1. Stockwell, Serena


According to this study:


* Evacuating residents from a nursing home during a disaster appears to increase their risk of dying, independent of the effects of the disaster itself.


* Standard evacuation procedures may be less applicable in this vulnerable population.



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Many nursing home residents have health challenges-such as physical frailty, greater reliance on supportive care, cognitive impairment, and a lack of mobility-that are exacerbated during disasters. Noting the recent increase in the severity and frequency of natural disasters, the researchers sought to determine the risk associated with mortality in this population within six months of an evacuation.


This systematic review of 10 original research studies previously published in peer-reviewed journals is believed to be the first such analysis of mortality in nursing home residents after disaster evacuation. Demographic characteristics were similar among the studies: most nursing home residents were women, were over 80 years of age, and had multiple comorbidities and cognitive and functional impairment. The investigators found greater mortality rates at one, three, and six months after evacuation, compared with the rates before evacuation and the rates of people who were not evacuated. According to the researchers, it may be that the vulnerabilities of these already frail patients are compounded by the physical stress of evacuation. They concluded that nursing home residents have an elevated risk of mortality that is associated with evacuation during a disaster and that appears to be independent of the effect of the disaster.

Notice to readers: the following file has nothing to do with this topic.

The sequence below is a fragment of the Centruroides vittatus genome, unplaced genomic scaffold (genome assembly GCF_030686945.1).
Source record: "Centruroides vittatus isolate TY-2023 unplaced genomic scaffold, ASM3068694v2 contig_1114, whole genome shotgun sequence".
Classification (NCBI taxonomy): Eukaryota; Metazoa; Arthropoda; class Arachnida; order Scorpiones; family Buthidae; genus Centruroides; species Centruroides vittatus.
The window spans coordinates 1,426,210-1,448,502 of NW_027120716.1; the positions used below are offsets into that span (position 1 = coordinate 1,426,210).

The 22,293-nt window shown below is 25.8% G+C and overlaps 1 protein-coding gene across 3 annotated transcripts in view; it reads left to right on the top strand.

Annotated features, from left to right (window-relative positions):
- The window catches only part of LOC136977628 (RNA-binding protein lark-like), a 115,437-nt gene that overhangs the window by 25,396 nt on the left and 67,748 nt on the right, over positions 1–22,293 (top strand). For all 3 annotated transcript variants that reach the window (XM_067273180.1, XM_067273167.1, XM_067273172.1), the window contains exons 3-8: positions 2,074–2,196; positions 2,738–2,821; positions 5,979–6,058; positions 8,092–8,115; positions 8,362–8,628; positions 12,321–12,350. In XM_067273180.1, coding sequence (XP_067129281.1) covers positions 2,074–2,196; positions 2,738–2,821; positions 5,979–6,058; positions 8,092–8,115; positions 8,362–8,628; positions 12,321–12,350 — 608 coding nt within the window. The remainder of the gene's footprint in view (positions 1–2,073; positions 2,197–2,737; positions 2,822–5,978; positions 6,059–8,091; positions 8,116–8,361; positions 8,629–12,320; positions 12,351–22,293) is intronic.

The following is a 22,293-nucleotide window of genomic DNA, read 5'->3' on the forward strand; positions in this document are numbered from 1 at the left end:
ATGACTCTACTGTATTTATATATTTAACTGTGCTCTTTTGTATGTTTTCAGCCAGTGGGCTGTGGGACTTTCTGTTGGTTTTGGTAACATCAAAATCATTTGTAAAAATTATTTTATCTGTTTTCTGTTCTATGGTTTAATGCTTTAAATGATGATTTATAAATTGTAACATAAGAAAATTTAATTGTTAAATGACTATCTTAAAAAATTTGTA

Their findings suggest that evacuation may not always be the best strategy to prevent death in nursing home residents, and that the option to evacuate should be chosen only if sheltering-in-place or arranging for family to pick up and evacuate with the resident, for example, are not feasible options.




Willoughby M, et al J Am Med Dir Assoc 2017 18 8 664-70